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By Michael Caton  |  Posted 2005-11-21 Email Print this article Print
 
 
 
 
 
 
 


With GroupWise 7.0, Novell Inc. has simplified information management for users, maintaining GroupWises excellent pedigree as an enterprise-class messaging and collaboration application.

At $130 per user, GroupWise 7.0 is one of the more expensive enterprise messaging solutions on the market. However, eWEEK Labs tests show that it also delivers considerable value, particularly in the way the GroupWise client exposes the platforms excellent workflow tools without sacrificing ease of use and learning. The GroupWise family also includes GroupWise Messenger, an instant messaging server and client.

Click here to read eWEEK Labs reviews of low-cost groupware servers.
GroupWise includes Novells e-Directory, offering administrators a solid alternative to Microsoft Corp.s Exchange and Active Directory—especially since GroupWise supports the Outlook client. Indeed, one thing that sets GroupWise apart from other enterprise messaging servers is its breadth of client support, with native clients for Windows, Mac OS X and Linux desktop operating systems.

The Mac OS X and Linux clients, as well as the Web-based WebAccess client, support the core features of GroupWise, but they dont support all the organizational elements of the Windows-based client.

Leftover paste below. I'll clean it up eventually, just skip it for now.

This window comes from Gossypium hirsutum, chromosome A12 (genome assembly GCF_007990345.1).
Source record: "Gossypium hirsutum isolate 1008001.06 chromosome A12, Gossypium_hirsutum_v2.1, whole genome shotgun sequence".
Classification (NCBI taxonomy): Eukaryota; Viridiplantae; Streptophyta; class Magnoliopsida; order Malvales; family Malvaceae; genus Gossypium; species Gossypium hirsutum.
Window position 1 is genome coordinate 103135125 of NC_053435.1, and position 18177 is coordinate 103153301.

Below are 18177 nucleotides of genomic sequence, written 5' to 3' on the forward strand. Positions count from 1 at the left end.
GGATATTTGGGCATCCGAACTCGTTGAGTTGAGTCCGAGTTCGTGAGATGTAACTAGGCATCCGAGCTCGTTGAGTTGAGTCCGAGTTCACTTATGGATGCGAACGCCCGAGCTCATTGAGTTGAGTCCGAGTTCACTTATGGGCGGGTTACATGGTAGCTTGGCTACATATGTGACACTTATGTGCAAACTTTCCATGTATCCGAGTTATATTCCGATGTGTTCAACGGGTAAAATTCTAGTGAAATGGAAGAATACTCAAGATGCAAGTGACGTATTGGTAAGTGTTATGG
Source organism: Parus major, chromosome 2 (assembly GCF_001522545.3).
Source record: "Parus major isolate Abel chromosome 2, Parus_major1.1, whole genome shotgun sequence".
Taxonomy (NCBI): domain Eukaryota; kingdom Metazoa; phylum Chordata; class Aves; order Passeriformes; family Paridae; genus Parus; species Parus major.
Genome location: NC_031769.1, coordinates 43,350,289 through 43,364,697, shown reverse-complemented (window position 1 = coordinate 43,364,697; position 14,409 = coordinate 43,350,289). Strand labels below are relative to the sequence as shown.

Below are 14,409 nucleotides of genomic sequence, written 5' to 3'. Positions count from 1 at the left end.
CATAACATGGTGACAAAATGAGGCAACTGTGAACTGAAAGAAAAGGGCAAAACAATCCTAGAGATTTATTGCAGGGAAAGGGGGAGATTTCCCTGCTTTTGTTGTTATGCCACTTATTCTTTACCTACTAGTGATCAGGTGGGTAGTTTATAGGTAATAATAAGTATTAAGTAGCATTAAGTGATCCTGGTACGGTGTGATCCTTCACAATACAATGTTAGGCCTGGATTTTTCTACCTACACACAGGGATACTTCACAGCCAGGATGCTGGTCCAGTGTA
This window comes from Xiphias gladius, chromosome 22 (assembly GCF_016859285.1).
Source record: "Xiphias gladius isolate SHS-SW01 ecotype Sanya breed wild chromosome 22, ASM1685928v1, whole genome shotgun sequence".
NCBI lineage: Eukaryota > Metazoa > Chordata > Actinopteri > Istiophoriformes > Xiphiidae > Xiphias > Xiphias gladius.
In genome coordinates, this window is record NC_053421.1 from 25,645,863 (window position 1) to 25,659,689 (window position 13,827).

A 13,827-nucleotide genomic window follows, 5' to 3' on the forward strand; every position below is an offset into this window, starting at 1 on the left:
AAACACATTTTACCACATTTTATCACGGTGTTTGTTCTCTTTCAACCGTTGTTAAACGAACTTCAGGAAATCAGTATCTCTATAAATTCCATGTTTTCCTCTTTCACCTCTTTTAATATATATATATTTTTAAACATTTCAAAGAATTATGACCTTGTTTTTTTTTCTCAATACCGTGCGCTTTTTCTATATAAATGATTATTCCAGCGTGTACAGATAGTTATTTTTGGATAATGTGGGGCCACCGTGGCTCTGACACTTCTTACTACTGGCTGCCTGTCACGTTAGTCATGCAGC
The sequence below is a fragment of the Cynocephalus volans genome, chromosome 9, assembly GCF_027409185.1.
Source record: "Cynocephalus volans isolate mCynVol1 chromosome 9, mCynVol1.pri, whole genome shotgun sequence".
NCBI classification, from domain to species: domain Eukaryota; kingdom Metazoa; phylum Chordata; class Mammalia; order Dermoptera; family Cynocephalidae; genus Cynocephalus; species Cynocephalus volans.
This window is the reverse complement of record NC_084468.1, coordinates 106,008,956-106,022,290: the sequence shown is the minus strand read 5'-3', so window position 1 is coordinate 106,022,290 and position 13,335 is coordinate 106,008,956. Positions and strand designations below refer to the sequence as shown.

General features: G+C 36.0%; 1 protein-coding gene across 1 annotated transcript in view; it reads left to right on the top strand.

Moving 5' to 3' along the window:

Check out eWEEK.coms for more on IM and other collaboration technologies.
For example, using the Mac OS X client, eWEEK Labs couldnt designate a category for an e-mail message or organize column-based views. The WebAccess client has the look of the GroupWise client, but the navigation elements and features are organized differently.

Novell has done a good job integrating its Evolution groupware client with GroupWise—Evolution can take advantage of GroupWises collaboration features within the scope of its own conventions. For example, recipients of assigned tasks and calendar invitations can accept them through embedded buttons in an e-mail message.

Whatever the platform, the GroupWise client does an excellent job of providing a framework for collaboration around tasks and documents. However, users new to the client—particularly those used to the Outlook mail client—may be a little confused at first by some of its conventions, such as organizing tasks under checklists in the navigation tree.

We liked the configuration options for the GroupWise client, such as the ability to organize views by columns. GroupWise supports up to a three-pane view of e-mail and has some good tools for organizing and categorizing messages by topics and threads.

Next Page: Productivity enhancements.



 
 
 
 
 
 
 
 
 
 
 

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